Your business moves quickly, and we’re proud to build features that make sure your database analytics can keep up. Today, we’re happy to present the RJMetrics “Composite Chart Wizard,” an exciting new feature that allows you to create brilliant charts, graphs, and visualizations by combining data sets in countless new ways. We’ll explore composite charts in a number of future posts, and today we’ll start with a basic introduction to using composite charts to perform operations on related series of data.

The core functionality of the composite chart editor is the ability to display trends from distinct data sets on a single chart, and perform mathematical operations using the data contained in those series. Let’s apply this technique to our Vandelay Industries dataset.

Imagine that you’re the CEO of Vandelay Industries, a leading online apparel retailer. Your business is expanding rapidly and gaining affiliates, and you’re interested in looking at how revenue from affiliates is growing as compared to revenue from other channels. There are a number of good ways to get insight into this relationship, but one helpful view might be to look at percentage growth rates of affiliate and non-affiliate sales side-by-side in the same chart.

Building separate charts that contain the percentage growth rates of affiliate and non-affiliate sales is easy thanks to our traditional Chart Creation Wizard and Percentage Growth Perspectives. Let’s assume we’ve already created these charts and they exist in our chart list. To build a composite chart, we simply click “Add Chart” and follow the “Composite” link from any dashboard to begin creating our new composite chart.

Clicking the “Composite” link presents us with the simple, two-step Composite Chart Wizard. Our first task is to identify the “source charts” that will serve as inputs to our composite chart.

We know that we’ll be using the “Affiliate Sales Growth” and “Non-Affiliate Sales Growth” charts as our inputs. We select each of them from the drop-down and click “Add.” The two charts are assigned the labels [A] and [B], respectively, as shown below.

Note that, after we add our first input chart, the list of available sources is restricted to only those charts that contain scalar values or have matching x-axis values to input [A] (in this case, a specific date range by quarter). This makes it easy to find the chart we’re looking for and prevents us from performing nonsensical operations.

Next, we will create the “series” for this composite chart. You can think of a series as an individual line on a multi-line chart. You can have one or more series in total, and the chart wizard will use the series you create to automatically detect the best chart type options later on.

Each series you add has two attributes: a name and a formula. The formula can include any basic mathematical operation (addition, subtraction, multiplication, or division) performed on instances of your input charts. For example, if you wanted to view the square of input [A], you would create a series with the formula [A]*[A]. There is no limit to the number of operations you can perform within a formula, and you can use parentheses to force a preferred order of operations.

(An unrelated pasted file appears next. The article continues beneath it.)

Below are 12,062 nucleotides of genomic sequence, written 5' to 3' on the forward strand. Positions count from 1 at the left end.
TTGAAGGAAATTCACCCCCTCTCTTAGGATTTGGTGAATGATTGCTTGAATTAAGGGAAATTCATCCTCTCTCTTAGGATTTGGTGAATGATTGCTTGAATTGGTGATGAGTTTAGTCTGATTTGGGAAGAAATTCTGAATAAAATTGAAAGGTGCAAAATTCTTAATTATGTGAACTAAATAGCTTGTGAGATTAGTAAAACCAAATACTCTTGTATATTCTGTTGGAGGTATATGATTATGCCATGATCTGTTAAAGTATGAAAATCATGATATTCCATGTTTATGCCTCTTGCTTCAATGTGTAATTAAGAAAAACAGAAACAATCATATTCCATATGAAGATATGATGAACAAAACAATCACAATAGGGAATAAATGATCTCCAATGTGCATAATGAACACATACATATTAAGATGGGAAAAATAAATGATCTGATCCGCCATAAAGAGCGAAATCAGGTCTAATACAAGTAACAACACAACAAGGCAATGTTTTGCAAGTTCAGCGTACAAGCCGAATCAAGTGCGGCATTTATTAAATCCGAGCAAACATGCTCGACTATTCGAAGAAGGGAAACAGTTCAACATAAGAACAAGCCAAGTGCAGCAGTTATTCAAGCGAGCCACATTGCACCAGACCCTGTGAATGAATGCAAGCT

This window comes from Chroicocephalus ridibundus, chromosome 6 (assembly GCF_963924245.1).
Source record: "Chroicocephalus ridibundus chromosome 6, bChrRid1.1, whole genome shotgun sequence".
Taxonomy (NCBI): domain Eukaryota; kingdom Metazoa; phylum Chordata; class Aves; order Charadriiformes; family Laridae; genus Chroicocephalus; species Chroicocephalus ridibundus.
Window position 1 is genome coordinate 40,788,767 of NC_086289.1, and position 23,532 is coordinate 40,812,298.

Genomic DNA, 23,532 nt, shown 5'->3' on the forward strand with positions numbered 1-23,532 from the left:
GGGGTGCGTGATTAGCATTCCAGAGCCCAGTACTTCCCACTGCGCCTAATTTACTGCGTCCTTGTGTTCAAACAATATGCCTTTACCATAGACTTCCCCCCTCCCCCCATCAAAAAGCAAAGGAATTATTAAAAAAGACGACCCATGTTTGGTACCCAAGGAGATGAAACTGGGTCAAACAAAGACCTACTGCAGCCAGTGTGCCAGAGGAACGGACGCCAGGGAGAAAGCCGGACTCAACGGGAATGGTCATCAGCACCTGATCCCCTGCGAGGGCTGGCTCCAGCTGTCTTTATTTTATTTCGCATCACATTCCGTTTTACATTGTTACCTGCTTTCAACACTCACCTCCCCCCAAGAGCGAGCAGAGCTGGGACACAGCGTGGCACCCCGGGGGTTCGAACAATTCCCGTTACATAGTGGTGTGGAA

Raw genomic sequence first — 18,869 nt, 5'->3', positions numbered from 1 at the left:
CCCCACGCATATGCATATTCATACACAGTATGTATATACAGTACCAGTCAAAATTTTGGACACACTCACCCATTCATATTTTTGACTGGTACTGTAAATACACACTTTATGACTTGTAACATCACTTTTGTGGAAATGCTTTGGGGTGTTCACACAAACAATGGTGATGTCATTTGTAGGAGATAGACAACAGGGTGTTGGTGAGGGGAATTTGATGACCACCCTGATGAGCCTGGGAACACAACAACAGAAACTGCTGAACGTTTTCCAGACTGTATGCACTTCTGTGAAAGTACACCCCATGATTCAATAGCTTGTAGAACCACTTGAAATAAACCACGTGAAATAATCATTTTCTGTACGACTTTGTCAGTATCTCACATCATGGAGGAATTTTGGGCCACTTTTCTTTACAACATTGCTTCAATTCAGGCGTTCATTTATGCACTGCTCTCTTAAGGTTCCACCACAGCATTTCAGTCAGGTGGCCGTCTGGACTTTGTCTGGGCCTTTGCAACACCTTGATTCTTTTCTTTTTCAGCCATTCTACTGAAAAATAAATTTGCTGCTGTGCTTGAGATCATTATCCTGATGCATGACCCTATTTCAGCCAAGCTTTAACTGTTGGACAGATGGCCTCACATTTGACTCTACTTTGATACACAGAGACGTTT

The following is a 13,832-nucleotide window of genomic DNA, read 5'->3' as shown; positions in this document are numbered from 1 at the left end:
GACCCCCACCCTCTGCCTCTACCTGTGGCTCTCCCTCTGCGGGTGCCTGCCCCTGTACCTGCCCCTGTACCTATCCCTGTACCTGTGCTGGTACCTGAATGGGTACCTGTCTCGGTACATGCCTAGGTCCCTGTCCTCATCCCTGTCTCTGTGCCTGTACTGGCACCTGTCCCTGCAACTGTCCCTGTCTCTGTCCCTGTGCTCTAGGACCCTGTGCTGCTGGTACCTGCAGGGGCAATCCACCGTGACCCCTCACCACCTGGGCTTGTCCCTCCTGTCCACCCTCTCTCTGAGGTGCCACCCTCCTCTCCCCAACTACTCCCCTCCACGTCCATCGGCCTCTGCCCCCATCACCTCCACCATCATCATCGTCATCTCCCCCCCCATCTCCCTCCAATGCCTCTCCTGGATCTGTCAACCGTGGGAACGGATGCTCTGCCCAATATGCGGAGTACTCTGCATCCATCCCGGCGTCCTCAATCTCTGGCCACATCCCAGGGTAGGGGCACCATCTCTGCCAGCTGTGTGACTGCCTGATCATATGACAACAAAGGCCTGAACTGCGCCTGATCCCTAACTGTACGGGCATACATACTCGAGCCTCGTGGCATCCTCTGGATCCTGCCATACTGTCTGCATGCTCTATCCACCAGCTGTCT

If your formula contains different series, the operations are performed on series elements with matching categories. For example, if [A] and [B] contained monthly data for 2008, [A]*[B] would yield a series of monthly data for 2008 where the first element would be the product of the January 2008 values from each series, and so on. If [B] were a scalar value, that value would simply be multiplied by each value in [A] to yield the resulting series.

In the case of our growth comparison chart, however, we’ll simply be looking at the original data side-by-side, so our two series will have the basic formulas “[A]” and “[B]” respectively:

When we’re all done, we press “Done Creating Series” to move on to step two of the wizard. This step should look familiar because it’s almost identical to step five of the regular chart creation wizard. Here, you choose the desired chart type (line, bar, etc), a color scheme, and other finishing options. Depending on the data you have included, you may see more advanced options, as well.

Finally, we save our chart and click “Add to Dashboard.” Here is our result:

It looks like the two series are very tightly tied to one another, so much so that this particular chart doesn’t provide too much value. To get a better look at what’s going on here quarter-to-quarter, let’s go back and edit the composite chart by mousing over its title bar and clicking “Edit.”

Clicking back to step 1, let’s delete our existing series and instead create a new series called Affiliate vs. Non-Affiliate and make its formula equal to “[A]-[B]”:

This formula will now show us the gap between the two lines we saw in our first composite chart. We click “Save” and view our results:

This is a much better way of looking at the data. It’s now clear that, prior to Q4 of 2008, affiliate sales were averaging a slightly slower percentage growth rate than non-affiliate sales. However, that trend seems to have reversed in more recent quarters. We could use familiar methods to easily view this same data by month, week, or even day to get a more granular perspective.

Composite charts allow you to generate new metrics to help better understand your business’ growth. We hope this example helped provide some insight into how they can be used. Tune in next time to learn how composite charts can be used to compound scalar data points into more useful series.